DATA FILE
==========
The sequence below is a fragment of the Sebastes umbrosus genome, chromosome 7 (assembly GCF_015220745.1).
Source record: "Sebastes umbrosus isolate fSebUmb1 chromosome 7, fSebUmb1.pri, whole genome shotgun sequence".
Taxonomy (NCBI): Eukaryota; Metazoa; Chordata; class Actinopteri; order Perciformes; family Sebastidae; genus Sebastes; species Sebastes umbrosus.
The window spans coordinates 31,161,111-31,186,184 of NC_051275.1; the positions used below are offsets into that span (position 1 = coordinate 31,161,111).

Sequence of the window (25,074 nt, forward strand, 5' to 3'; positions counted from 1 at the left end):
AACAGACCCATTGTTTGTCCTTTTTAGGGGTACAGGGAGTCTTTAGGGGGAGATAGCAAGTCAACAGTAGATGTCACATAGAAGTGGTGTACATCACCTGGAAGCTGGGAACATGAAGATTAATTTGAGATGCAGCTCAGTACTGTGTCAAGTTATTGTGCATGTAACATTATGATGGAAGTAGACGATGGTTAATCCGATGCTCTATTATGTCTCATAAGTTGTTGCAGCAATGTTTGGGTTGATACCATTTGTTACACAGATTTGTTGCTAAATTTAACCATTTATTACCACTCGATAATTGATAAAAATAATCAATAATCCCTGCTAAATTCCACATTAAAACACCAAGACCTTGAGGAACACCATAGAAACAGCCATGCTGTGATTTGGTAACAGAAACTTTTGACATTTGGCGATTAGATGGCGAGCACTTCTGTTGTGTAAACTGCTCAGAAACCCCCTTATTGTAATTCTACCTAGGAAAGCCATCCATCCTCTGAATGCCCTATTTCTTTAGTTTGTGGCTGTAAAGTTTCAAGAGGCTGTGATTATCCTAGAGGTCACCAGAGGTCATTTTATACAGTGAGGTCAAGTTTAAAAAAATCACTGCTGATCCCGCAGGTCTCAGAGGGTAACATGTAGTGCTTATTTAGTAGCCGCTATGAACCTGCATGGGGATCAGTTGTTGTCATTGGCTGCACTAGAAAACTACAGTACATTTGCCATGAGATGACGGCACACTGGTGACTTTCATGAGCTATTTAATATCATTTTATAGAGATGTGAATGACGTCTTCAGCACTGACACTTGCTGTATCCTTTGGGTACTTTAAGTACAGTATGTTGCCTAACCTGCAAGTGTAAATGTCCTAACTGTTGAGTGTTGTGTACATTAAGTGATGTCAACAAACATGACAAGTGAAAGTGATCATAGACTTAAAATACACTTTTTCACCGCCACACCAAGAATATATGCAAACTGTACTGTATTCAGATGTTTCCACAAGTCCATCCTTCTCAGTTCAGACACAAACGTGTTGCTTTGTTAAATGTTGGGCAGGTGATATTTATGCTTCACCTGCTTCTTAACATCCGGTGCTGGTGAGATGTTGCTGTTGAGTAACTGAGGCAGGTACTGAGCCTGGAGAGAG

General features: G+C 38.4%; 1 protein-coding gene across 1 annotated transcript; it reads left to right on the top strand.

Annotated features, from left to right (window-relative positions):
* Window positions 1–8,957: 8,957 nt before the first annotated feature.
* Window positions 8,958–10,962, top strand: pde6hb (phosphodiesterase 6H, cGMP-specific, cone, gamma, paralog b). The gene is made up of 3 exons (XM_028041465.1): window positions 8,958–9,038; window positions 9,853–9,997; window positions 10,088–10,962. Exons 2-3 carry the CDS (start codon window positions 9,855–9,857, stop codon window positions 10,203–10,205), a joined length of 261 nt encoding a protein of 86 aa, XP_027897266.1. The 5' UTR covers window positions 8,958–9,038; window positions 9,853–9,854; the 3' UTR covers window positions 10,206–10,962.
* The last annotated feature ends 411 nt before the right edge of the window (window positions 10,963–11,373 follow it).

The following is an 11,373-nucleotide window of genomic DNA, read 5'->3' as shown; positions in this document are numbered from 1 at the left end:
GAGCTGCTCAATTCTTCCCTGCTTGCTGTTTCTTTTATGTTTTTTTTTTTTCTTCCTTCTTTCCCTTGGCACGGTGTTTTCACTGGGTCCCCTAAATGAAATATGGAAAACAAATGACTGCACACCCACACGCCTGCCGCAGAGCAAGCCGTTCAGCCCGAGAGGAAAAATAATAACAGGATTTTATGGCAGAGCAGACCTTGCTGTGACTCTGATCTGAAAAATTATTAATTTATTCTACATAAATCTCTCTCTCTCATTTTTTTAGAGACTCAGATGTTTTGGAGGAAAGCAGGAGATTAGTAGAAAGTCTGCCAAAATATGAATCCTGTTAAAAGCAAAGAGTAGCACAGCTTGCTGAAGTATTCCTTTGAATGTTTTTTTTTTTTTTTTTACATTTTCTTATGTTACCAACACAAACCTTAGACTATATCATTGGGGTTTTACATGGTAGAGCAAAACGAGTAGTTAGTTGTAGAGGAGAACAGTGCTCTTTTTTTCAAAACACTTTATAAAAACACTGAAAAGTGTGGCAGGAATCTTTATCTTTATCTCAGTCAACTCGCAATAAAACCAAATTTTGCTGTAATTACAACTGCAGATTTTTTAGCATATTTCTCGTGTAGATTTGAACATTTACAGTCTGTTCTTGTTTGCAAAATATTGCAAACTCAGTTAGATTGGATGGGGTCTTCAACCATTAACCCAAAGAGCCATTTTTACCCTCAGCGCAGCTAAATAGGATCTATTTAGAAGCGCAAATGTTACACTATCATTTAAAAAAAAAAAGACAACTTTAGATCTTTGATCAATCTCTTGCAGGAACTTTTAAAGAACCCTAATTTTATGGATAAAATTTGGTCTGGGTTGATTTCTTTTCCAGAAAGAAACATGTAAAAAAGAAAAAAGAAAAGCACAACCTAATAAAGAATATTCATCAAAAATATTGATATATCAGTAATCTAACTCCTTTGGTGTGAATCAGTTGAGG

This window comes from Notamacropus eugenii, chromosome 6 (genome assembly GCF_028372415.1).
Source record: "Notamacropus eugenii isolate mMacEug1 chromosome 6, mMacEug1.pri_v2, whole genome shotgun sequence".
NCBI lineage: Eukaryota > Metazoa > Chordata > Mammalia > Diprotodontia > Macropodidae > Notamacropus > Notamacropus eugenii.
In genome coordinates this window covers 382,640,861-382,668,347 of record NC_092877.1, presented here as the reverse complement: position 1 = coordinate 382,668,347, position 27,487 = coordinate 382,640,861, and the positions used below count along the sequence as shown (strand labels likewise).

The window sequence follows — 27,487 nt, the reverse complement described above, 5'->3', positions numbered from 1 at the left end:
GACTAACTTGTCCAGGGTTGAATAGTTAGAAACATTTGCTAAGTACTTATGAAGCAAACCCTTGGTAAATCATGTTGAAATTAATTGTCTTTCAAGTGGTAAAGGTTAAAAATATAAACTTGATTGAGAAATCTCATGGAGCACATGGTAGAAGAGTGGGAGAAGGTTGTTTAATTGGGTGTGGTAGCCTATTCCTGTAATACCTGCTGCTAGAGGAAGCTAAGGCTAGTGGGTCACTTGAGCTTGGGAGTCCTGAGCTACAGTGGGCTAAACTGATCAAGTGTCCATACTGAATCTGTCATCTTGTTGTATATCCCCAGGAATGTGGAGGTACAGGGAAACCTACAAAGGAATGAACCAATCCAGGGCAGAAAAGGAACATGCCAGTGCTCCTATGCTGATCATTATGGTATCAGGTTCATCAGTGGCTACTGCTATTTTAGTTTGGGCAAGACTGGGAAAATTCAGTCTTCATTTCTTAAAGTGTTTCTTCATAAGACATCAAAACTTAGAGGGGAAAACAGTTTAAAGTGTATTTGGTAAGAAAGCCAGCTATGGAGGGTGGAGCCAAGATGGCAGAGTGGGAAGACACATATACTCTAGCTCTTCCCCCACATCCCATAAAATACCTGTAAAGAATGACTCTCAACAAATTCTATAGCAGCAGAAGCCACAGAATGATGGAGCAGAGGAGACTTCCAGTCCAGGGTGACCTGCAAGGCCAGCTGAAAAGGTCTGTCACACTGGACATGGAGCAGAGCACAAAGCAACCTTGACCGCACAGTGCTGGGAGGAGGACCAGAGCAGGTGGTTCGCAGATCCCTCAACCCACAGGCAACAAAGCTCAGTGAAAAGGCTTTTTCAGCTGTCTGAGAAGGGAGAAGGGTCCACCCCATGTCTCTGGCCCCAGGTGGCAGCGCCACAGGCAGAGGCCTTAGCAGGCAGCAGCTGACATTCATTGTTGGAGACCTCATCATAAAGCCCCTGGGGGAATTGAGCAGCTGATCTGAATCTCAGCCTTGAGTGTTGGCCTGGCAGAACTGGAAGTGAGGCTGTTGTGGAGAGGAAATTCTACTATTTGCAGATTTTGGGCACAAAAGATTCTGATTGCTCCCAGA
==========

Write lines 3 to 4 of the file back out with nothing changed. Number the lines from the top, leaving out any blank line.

Taxonomy (NCBI): Eukaryota; Metazoa; Chordata; class Actinopteri; order Perciformes; family Sebastidae; genus Sebastes; species Sebastes umbrosus.
The window spans coordinates 31,161,111-31,186,184 of NC_051275.1; the positions used below are offsets into that span (position 1 = coordinate 31,161,111).